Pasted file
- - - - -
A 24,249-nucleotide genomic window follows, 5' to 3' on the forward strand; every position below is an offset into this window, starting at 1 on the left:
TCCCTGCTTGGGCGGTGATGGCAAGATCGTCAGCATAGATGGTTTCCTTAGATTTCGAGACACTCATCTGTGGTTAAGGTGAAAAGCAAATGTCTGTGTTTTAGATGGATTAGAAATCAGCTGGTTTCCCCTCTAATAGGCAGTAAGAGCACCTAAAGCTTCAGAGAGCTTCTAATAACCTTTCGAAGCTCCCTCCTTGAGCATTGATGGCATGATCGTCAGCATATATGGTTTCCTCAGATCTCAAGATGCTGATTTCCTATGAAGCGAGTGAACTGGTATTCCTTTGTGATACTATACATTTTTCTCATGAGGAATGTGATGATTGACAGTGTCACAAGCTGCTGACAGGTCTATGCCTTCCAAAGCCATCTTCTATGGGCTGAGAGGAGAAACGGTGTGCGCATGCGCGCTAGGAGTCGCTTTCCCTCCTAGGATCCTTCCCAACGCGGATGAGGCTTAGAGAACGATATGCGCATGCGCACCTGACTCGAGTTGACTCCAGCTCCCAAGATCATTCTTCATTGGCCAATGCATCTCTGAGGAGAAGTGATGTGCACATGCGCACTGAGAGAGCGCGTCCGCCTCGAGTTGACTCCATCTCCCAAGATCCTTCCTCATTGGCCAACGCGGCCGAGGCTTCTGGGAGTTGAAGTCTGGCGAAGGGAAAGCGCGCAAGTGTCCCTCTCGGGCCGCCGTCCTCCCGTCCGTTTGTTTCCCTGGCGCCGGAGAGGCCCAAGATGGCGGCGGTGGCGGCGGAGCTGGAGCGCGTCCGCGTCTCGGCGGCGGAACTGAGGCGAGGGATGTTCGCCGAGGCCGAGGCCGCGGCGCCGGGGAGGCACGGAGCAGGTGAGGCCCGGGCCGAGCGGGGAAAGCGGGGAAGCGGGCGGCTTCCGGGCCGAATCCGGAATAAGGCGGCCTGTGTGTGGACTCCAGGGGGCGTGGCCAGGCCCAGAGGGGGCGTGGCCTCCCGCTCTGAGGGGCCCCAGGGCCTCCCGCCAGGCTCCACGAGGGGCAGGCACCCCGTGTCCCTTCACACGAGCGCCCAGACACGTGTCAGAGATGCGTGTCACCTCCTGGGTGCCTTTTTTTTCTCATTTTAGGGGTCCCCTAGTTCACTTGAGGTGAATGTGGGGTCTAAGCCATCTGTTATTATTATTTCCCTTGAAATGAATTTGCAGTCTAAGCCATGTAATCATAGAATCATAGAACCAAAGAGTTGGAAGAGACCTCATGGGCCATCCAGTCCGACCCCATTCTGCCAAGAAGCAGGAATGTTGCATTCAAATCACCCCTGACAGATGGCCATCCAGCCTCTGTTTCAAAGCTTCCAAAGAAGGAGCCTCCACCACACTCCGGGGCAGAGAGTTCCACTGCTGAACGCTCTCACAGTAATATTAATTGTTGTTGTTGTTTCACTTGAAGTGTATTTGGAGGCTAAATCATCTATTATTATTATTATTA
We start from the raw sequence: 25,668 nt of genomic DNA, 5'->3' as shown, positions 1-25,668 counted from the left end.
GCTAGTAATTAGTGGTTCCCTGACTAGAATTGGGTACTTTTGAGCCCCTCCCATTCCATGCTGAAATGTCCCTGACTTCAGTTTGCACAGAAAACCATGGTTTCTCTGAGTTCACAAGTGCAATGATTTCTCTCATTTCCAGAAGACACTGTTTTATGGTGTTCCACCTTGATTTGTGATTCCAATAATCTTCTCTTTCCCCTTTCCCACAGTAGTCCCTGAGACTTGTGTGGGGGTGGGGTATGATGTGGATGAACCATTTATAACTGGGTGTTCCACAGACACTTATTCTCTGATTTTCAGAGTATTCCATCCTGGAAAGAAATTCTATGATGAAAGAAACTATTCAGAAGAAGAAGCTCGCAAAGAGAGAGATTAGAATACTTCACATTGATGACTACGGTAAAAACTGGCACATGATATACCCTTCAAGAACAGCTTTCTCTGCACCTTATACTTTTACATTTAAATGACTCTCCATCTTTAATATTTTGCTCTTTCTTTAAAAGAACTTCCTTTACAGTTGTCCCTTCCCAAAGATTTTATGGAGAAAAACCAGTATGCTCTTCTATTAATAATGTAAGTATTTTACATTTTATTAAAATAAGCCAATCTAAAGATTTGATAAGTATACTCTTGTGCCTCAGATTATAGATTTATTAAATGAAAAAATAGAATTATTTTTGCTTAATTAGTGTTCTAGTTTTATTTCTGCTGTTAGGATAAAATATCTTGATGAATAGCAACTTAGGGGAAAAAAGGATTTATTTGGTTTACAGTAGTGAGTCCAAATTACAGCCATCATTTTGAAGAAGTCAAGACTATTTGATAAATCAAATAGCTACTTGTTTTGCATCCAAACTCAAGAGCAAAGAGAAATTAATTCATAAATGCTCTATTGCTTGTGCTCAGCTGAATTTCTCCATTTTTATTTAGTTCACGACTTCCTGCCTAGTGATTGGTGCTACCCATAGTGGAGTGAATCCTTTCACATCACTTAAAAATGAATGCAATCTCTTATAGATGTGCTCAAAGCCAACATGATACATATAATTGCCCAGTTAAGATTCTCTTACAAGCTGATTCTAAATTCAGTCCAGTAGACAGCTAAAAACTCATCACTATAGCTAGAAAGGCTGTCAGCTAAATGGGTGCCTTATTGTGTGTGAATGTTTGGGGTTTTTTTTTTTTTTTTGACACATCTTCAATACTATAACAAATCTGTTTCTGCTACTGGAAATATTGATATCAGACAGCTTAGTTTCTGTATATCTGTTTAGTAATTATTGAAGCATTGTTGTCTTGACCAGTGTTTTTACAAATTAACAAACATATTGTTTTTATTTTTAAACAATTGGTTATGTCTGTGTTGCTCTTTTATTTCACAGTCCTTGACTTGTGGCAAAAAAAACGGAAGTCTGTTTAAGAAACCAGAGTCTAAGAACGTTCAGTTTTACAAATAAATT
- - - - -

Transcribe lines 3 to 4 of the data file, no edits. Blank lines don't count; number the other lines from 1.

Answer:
We start from the raw sequence: 25,668 nt of genomic DNA, 5'->3' as shown, positions 1-25,668 counted from the left end.
GCTAGTAATTAGTGGTTCCCTGACTAGAATTGGGTACTTTTGAGCCCCTCCCATTCCATGCTGAAATGTCCCTGACTTCAGTTTGCACAGAAAACCATGGTTTCTCTGAGTTCACAAGTGCAATGATTTCTCTCATTTCCAGAAGACACTGTTTTATGGTGTTCCACCTTGATTTGTGATTCCAATAATCTTCTCTTTCCCCTTTCCCACAGTAGTCCCTGAGACTTGTGTGGGGGTGGGGTATGATGTGGATGAACCATTTATAACTGGGTGTTCCACAGACACTTATTCTCTGATTTTCAGAGTATTCCATCCTGGAAAGAAATTCTATGATGAAAGAAACTATTCAGAAGAAGAAGCTCGCAAAGAGAGAGATTAGAATACTTCACATTGATGACTACGGTAAAAACTGGCACATGATATACCCTTCAAGAACAGCTTTCTCTGCACCTTATACTTTTACATTTAAATGACTCTCCATCTTTAATATTTTGCTCTTTCTTTAAAAGAACTTCCTTTACAGTTGTCCCTTCCCAAAGATTTTATGGAGAAAAACCAGTATGCTCTTCTATTAATAATGTAAGTATTTTACATTTTATTAAAATAAGCCAATCTAAAGATTTGATAAGTATACTCTTGTGCCTCAGATTATAGATTTATTAAATGAAAAAATAGAATTATTTTTGCTTAATTAGTGTTCTAGTTTTATTTCTGCTGTTAGGATAAAATATCTTGATGAATAGCAACTTAGGGGAAAAAAGGATTTATTTGGTTTACAGTAGTGAGTCCAAATTACAGCCATCATTTTGAAGAAGTCAAGACTATTTGATAAATCAAATAGCTACTTGTTTTGCATCCAAACTCAAGAGCAAAGAGAAATTAATTCATAAATGCTCTATTGCTTGTGCTCAGCTGAATTTCTCCATTTTTATTTAGTTCACGACTTCCTGCCTAGTGATTGGTGCTACCCATAGTGGAGTGAATCCTTTCACATCACTTAAAAATGAATGCAATCTCTTATAGATGTGCTCAAAGCCAACATGATACATATAATTGCCCAGTTAAGATTCTCTTACAAGCTGATTCTAAATTCAGTCCAGTAGACAGCTAAAAACTCATCACTATAGCTAGAAAGGCTGTCAGCTAAATGGGTGCCTTATTGTGTGTGAATGTTTGGGGTTTTTTTTTTTTTTTTGACACATCTTCAATACTATAACAAATCTGTTTCTGCTACTGGAAATATTGATATCAGACAGCTTAGTTTCTGTATATCTGTTTAGTAATTATTGAAGCATTGTTGTCTTGACCAGTGTTTTTACAAATTAACAAACATATTGTTTTTATTTTTAAACAATTGGTTATGTCTGTGTTGCTCTTTTATTTCACAGTCCTTGACTTGTGGCAAAAAAAACGGAAGTCTGTTTAAGAAACCAGAGTCTAAGAACGTTCAGTTTTACAAATAAATT